Fr. Daniel Gifford
IDENTITY IN BELONGING
Dear St. Louis Parishioners,
“¿No estoy aquí yo, que soy tu madre?” (Am I not here, who am your mother?) Our Lady asked this question to Saint Juan Diego at a time when he was overburdened by the stress and trials of his life, that it was weakening his faith, as he was beginning to turn away from and avoid what the Lord was asking him to do through her. Though he saw himself as weak and poor, even as nothing, she cherished him as her dearest little child, thus causing her to own her identity as his mother. Hearing her identity herself in this way, as belonging to him, enabled him to see his own identity more clearly. Thus, he was renewed confidence and in faith. Mary freely and readily comes to know herself as our mother, because she first knows herself as God’s beloved- the daughter of the Father, the mother of the Son and the spouse of the Holy Spirit. She who saw herself as God’s lowly handmaid was greeted by the angel as “favored one,” even as “full of grace” (indicating the unique gift of Immaculate Conception, which God had given her to prepare her for her lofty mission). May we rediscover our dignity by coming to deepen our understanding of our identity as being a child of God in Christ, and thus a child of Mary, the Mother of Christ (Head and Body), a cherished member of God’s family. When we come to visit the statue of Our Lady of Guadalupe in the Life Garden (front cover), may we recall this deepest truth of who we are, and thus be renewed in our confidence and in our faith. May we recall what Pope Francis reminded us in his document on The Joy of the Gospel (Evangelii Gaudium 286). He reminded us how pilgrims to Marian sites of devotion “find strength from God to bear the weariness and the suffering in their lives. As she did with Juan Diego, Mary offers them maternal comfort and love, and whispers in their ear: “Let your heart not be troubled… Am I not here, who am your Mother?””
FUN FACTS ABOUT LAST WEEK’S INSTALLATION: First of all, let me say thank you to everyone for your overwhelming support and enthusiasm at last weekend’s pastor installation. It is a joy for me to deepen my identity as belonging to you all, as your pastor, as well as to renew my identity as a priest belonging to Christ and His Church, by renewing the promises of my ordination. We renew these promises every year at the Cathedral at Chrism Mass. But, there is something different and uniquely powerful, which I did not quite see coming, about doing so in your parish, in the presence of the parish family. Thank you all to all who attended that Mass and the many who offered your support in various ways, even if you were only able to attend one of the other Masses. In case any of you were curious about how the rite surrounding installation Mass came to be, here are some fun facts. The concept behind the vicar coming to represent the bishop actually goes back to situations, which used to be more common, when he would come to literally introduce the parish to their new pastor for the first time (which is of course not the case when he has served as administrator for several months prior). The traditional way of doing it is that the vicar would actually begin the Mass, while the new pastor would not even be present yet. He would tell the parish a little about their new pastor in the homily, and then sometime after the homily, you would hear a loud knock at the door. The vicar would then say, “Would the ushers please open the door for your pastor?” This is all very much like how a new bishop is installed, when he is instructed to knock on the door of the cathedral with his crozier. The pastor would enter and as well as making his oath and profession, there would be a long rite of presenting him to the parish, in which the staff, trustees, and various parish groups would come forward to greet him. Then, the pastor would preside over the remainder of the Mass (Liturgy of the Eucharist). This all seems superfluous when we’ve had so many months to get to know each other so well, and it would also make for a long and somewhat clunky liturgy. Thus, most of those elements are optional at best and rarely practiced in our current context. Nonetheless, it’s kind of interesting to think about.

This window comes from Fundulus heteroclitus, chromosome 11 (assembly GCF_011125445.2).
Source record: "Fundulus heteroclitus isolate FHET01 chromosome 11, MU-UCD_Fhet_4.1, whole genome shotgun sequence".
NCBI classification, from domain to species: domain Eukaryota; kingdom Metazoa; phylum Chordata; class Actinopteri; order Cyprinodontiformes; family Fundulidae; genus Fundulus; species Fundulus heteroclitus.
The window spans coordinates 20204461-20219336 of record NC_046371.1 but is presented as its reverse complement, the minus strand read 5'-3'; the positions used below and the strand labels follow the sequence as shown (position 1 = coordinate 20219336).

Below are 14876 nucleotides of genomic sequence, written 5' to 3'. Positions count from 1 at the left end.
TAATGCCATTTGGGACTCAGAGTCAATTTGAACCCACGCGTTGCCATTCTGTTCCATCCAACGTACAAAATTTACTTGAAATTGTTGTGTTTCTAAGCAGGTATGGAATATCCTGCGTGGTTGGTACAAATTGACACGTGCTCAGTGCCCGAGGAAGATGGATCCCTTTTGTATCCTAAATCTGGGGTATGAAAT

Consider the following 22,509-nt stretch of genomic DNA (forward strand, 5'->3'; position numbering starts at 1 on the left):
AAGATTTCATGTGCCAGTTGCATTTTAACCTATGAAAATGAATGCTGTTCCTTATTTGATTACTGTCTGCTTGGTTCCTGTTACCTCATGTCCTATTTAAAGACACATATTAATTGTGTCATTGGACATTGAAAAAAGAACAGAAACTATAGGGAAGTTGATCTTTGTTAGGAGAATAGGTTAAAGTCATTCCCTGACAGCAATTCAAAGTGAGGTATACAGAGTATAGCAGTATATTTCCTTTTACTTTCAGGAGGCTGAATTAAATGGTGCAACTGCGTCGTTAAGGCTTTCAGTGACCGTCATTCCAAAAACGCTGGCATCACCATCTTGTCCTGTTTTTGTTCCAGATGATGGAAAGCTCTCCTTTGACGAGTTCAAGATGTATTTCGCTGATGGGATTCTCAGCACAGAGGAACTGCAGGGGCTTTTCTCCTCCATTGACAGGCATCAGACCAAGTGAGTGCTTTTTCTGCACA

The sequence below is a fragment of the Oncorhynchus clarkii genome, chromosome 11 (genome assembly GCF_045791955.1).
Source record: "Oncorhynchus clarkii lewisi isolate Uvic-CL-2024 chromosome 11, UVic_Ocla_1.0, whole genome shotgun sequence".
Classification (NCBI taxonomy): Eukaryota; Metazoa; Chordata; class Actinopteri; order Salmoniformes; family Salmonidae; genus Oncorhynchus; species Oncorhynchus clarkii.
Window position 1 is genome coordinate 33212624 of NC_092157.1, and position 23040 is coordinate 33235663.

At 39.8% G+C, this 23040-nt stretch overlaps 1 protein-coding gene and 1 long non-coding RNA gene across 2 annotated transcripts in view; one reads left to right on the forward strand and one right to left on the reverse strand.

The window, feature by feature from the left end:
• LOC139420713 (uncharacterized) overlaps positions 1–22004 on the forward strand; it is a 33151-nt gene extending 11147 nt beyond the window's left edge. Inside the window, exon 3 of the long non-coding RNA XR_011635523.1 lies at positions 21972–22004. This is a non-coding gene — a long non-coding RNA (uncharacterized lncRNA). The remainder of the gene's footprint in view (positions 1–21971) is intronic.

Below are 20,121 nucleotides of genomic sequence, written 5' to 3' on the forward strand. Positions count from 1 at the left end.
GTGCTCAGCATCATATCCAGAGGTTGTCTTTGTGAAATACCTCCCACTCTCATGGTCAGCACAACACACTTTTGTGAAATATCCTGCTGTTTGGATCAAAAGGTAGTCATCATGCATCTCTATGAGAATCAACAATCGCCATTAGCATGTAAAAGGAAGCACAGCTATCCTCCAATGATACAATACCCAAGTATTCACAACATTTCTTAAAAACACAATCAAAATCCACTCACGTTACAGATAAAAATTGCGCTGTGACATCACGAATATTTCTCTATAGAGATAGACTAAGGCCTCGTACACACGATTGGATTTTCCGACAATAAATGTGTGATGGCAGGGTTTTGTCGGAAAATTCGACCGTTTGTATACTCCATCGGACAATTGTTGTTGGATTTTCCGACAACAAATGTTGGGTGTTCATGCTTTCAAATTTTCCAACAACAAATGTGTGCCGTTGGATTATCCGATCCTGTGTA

TOTUS TUUS & VBS: I am very excited that Totus Tuus is only one week away! If you don’t know, it is a wonderful program that is meant to be a time of renewal for the whole parish. The daytime sessions consist of great camp-like programs for our younger children (1st-6th Grades) led by a trained team of young, talented and vibrant Catholics from around the diocese. The evening sessions are almost like a fun and engaging retreat, designed to help our teens grow as disciples of Jesus Christ in the heart of the Church, and have loads of fun in the process. Meanwhile, the parish potluck on Wednesday and the Masses (everyday at 11:15) are for the whole parish. More information to come on how we plan to make the potluck engaging for all. Lastly, our parish has a tradition of providing a Vacation Bible School for the youngest of our children, not yet old enough for Totus Tuus. I hope everyone can participate in this great week.
In Christ through Mary,
St. Louis, pray for us!
Blessed Mary, Queen Mother of the King of Kings, pray for us!